Minnesota kids diagnosed with rare, polio-like disease

Desiree Burns
October 11, 2018

- A mysterious neurological condition called acute flaccid myelitis (AFM) has made headlines in recent weeks, with officials looking into several suspected cases in Minnesota, Colorado and here in Chicago. Cases have been reported in the metro, central and northeastern Minnesota.

Two cases are in King County, one in each Pierce, Lewis and Snohomish counties. Symptoms can include facial muscle weakness, seen as droopiness; issues moving the eyes or droopy eyelids; issues swallowing; or slurred speech. Four of the five had fever of 100.4 F or greater.

"We've been vigilant", Sanford Health Pediatric Infectious Disease Physician Dr. Clifford Mauriello said. "Isolation protocols and infection control procedures are in place and we are working with the CDC and the Allegheny County Health Department to further monitor and evaluate the patient conditions". "We'll continue to investigate and share information when we have it".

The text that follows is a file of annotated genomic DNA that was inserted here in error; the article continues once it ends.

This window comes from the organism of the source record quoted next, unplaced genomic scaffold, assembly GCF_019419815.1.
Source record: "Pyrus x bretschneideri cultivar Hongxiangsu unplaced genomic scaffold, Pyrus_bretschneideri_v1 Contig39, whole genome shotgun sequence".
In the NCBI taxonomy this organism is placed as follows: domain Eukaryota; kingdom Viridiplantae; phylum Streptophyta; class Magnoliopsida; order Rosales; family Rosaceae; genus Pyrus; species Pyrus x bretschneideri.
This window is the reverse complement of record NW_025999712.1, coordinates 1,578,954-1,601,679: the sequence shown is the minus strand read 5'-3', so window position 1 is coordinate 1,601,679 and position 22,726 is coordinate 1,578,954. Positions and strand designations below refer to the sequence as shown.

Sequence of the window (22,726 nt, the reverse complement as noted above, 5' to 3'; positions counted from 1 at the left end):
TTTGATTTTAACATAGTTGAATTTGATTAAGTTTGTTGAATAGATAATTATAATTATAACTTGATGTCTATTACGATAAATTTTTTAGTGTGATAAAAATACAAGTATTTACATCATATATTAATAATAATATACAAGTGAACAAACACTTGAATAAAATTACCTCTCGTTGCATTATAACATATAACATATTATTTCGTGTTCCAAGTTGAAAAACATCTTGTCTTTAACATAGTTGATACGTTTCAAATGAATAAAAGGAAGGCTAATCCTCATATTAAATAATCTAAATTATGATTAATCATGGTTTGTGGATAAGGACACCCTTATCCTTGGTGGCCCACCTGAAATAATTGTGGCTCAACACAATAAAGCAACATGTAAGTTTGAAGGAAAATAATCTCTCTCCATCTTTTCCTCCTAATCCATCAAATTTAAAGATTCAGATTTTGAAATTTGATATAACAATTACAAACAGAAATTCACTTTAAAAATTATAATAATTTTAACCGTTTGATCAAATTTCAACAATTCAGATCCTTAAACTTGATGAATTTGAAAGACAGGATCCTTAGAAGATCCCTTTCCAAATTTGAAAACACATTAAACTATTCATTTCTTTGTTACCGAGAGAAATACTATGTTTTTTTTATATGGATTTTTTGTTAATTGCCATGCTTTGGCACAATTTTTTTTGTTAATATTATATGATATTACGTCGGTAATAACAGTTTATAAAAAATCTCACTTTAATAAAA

Doctors now don't know a lot about how AFM spreads.

AFM typically affects young children and creates polio-like symptoms. Some people with AFM may be unable to urinate.

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However, a person can catch a virus from someone that leads to AFM. Potential causes can be viruses, environmental toxins and genetic disorders, the CDC said.

There is no vaccine for AFM or a vaccine for enterovirus, a virus doctors know is associated with AFM.

The CDC estimates that less than a million people will get AFM every year in the United States. Back in 2016, Washington state had 10 cases of AFM.

In 2017, three cases and five so far in 2018. Most said parents can do is encouraging kids to wash their hands, teaching them to cover their mouths with their elbow when they cough or sneeze, and keep them home if they are sick.

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